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Installing SquirrelMail on Debian 7

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SquirrelMail is a webmail package written in PHP. It supports both SMTP and IMAP protocols. SquirrelMail features cross-platform compatibility since all of its pages render in HTML 4.0. SquirrelMail requires a web server with PHP to run properly. For this guide we'll be using Apache 2. If you don't already have Apache and PHP installed, you can check our LAMP Server on Ubuntu 12.04 guide.

Note

This guide is written for a non-root user. Commands that require elevated privileges are prefixed with sudo. If you're not familiar with the sudo command, you can check our Users and Privileges guide.

Contents

Installation

We'll begin by updating the system and installing SquirrelMail from the Ubuntu repositories.

  1. First, make sure your system is up to date by running the following commands:

    sudo apt-get update
    sudo apt-get upgrade
    
  2. SquirrelMail is available in the Ubuntu repositories, so we can install it with:

    sudo apt-get install squirrelmail
    

Configuring the Virtual Host

Since SquirrelMail is accessed through a web server (Apache in this example), we need a virtual host configuration file to let the web server know where to display files from. In this section we will take the default configuration file from SquirrelMail, move it to the Apache directory, and configure it for use on our system.

  1. SquirrelMail provides a default configuration file for Apache in /etc/squirrelmail/apache.conf. Copy this configuration file into your sites-available folder with the command:

    sudo cp /etc/squirrelmail/apache.conf /etc/apache2/sites-available/squirrelmail.conf
    
  2. Edit the configuration file to uncomment the <VirtualHost 1.2.3.4:80> block by removing the pound symbol (#), as shown below. Edit the IP and ServerName to match your Linode and/or domain settings:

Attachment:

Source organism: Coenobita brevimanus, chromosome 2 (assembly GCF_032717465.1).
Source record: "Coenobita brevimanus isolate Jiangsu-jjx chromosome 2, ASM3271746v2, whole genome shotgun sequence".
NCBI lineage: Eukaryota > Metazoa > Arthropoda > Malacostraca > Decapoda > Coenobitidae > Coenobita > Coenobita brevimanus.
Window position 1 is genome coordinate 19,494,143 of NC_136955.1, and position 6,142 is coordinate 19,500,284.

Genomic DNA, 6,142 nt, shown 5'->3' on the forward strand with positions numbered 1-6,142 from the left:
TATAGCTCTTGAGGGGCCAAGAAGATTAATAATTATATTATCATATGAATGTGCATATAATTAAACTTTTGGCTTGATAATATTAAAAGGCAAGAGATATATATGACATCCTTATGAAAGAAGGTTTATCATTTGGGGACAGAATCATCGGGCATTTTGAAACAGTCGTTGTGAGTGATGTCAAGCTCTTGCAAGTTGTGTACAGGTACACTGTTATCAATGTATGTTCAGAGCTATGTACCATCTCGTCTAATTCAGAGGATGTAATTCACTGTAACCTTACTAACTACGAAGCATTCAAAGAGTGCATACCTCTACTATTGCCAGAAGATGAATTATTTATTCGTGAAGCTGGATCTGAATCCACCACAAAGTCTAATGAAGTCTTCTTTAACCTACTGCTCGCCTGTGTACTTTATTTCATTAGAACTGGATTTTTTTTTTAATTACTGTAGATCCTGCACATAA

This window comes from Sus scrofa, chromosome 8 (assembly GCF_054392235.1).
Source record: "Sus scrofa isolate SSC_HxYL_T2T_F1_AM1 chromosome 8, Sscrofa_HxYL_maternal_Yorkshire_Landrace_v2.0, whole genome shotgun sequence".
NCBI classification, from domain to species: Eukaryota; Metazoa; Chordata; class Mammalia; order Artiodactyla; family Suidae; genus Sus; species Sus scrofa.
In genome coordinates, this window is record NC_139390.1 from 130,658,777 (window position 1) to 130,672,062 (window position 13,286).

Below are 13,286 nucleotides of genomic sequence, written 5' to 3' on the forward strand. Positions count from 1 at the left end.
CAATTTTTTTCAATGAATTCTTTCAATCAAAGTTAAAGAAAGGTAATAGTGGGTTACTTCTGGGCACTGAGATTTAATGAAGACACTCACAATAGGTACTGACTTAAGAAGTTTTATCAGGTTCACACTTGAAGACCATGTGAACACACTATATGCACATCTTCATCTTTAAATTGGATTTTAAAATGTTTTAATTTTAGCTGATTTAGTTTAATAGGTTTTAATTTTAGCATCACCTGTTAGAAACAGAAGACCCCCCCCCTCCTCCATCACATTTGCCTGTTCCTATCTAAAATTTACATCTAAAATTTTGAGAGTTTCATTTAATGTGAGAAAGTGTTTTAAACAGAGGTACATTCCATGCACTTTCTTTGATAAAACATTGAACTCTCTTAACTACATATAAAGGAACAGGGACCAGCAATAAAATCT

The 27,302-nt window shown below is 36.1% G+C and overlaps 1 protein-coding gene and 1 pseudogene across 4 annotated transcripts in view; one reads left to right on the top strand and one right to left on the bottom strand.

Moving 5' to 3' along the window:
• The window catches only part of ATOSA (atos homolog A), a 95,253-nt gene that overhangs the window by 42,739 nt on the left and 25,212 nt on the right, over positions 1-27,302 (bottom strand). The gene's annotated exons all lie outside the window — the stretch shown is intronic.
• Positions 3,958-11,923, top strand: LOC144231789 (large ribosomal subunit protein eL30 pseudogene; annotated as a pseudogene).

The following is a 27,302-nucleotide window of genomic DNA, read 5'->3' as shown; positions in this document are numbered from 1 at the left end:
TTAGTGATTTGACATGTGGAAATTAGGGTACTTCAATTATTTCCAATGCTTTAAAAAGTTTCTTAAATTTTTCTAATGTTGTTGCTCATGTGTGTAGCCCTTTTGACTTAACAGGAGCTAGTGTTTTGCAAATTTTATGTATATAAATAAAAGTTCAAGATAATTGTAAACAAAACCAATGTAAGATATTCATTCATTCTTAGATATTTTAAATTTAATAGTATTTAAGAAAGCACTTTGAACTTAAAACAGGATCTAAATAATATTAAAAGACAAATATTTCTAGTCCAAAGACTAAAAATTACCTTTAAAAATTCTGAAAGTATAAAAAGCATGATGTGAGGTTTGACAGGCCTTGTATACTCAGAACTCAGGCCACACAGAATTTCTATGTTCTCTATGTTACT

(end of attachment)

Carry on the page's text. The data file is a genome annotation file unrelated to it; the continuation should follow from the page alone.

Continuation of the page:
sudo nano /etc/apache2/sites-available/squirrelmail
    

File:/etc/apache2/sites-available/squirrelmail

    Alias /squirrelmail /usr/share/squirrelmail

    <Directory /usr/share/squirrelmail>
      Options FollowSymLinks
      <IfModule mod_php5.c>
        php_flag register_globals off
      </IfModule>
      <IfModule mod_dir.c>
        DirectoryIndex index.php
      </IfModule>

      # access to configtest is limited by default to prevent information leak
      <Files configtest.php>
        order deny,allow
        deny from all
        allow from 127.0.0.1
      </Files>
    </Directory>

    # users will prefer a simple URL like http://webmail.example.com
    <VirtualHost 1.2.3.4:80>
      DocumentRoot /usr/share/squirrelmail
      ServerName squirrelmail.example.com
    </VirtualHost>

    # redirect to https when available (thanks omen@descolada.dartmouth.edu)
    #
    #  Note: There are multiple ways to do this, and which one is suitable for
    #  your site's configuration depends. Consult the apache documentation if
    #  you're unsure, as this example might not work everywhere.
    #
    #<IfModule mod_rewrite.c>
    #  <IfModule mod_ssl.c>